Here a picture of the FRF (Shaker-Force / Amplifier Input Voltage) I measured for the shaker with +26 dB amplification setting of the amplifier. I used a pink noise voltage signal as input to the amplifier. As one can see 17,5 N/V are a reasonable estimate for the frequency range between 40 and 300 Hz.

So thank you very much!

# Re: LMS integral shaker Amplification Value

Siemens Experimenter

Dear,

Regarding the amplifier, its stepped wheel allows an amplification step of 2dB. The dB reference is 1 [V]. For instance, when selecting +20dB on the gain dial, the input voltage will be amplified by a factor 10, at 12dB, a factor 4(rounded).

The phase between input and output of the amplifier is practically 0 degrees. Voltage is considered to be a scalar. The current is proportional to the force for most of the operating range. The phase is dependent on the selection of power connections. We have incorporated multiple voice coil connections which are distributed equally around the shaker. This improves the accessibility tremendously which comes in handy especially when installing the shaker in space constraint locations like the knuckles or engine mounts of a full vehicle.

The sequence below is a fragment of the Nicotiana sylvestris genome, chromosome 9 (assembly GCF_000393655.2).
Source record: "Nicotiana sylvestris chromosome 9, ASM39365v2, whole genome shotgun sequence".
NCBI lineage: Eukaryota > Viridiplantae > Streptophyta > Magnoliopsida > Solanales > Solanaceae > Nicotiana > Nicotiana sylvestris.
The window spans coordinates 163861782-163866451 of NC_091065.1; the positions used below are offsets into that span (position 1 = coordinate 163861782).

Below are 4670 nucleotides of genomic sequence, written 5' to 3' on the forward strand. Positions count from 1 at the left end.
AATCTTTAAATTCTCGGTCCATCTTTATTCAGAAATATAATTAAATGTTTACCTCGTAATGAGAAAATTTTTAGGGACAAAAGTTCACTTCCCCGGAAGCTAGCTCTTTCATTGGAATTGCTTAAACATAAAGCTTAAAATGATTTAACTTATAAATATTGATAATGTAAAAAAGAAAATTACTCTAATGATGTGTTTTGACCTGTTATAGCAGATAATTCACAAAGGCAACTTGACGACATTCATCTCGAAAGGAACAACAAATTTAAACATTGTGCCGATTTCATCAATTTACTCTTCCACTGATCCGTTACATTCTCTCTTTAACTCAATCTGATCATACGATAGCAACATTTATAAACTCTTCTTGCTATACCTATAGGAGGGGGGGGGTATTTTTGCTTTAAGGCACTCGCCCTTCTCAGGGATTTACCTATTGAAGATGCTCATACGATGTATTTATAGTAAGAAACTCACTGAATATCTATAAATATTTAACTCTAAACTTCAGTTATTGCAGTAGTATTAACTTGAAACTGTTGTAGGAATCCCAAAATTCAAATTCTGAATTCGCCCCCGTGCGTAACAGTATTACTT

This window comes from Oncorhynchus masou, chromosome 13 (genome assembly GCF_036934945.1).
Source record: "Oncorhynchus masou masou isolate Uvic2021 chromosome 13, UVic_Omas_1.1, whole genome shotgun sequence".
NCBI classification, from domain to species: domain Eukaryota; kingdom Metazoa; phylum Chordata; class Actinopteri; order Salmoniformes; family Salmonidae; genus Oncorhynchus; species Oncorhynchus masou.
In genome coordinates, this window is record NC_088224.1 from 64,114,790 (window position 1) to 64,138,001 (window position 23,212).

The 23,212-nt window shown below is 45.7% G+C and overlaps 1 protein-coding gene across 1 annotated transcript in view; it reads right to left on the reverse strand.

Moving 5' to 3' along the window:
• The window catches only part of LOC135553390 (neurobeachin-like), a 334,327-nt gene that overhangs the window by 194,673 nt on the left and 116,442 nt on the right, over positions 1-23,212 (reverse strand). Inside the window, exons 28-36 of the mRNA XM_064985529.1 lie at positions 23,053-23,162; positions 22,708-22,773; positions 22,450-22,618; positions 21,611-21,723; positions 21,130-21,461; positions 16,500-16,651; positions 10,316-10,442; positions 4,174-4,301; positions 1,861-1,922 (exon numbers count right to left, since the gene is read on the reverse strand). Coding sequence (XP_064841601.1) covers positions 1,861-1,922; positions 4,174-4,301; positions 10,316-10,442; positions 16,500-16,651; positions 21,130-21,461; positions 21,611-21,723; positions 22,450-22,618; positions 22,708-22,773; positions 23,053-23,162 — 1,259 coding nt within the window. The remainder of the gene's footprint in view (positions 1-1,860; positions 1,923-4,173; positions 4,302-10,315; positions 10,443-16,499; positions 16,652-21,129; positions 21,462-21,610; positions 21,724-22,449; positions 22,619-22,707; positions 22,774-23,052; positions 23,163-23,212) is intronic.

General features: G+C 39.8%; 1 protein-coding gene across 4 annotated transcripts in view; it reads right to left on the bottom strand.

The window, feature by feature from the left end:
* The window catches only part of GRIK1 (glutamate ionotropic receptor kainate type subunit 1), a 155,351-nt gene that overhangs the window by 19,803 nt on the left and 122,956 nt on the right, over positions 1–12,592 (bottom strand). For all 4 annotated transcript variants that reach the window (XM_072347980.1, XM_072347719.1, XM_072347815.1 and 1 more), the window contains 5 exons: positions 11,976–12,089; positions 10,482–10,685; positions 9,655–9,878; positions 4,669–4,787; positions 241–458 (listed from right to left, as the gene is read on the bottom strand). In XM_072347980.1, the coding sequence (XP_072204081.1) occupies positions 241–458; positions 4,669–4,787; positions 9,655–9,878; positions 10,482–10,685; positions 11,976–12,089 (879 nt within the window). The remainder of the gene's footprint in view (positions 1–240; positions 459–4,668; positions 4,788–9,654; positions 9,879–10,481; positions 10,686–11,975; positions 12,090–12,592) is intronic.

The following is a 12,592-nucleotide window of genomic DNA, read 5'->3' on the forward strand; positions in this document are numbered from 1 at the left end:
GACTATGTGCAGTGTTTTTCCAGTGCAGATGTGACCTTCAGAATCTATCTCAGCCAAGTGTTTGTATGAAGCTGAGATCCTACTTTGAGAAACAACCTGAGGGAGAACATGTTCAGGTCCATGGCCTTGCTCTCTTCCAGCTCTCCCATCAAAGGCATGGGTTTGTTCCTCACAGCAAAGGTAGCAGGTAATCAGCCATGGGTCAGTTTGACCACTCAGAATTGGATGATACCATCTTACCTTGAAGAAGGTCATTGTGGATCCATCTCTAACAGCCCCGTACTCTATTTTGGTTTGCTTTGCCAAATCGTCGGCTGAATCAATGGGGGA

The first picture attached shows the bottom view of the shaker. The four coil connections have been indicated with arrows.

For FRF application one would like to know the phase relationship between the introduced force which is measured by the integrated force sensor and responses like acceleration, strain or sound pressure.

The shaker technical documentation shows the force sensor outputs a positive force outwards of the structure. The arrow in the second attached picture highlights the positive force direction.

Regards,

Tom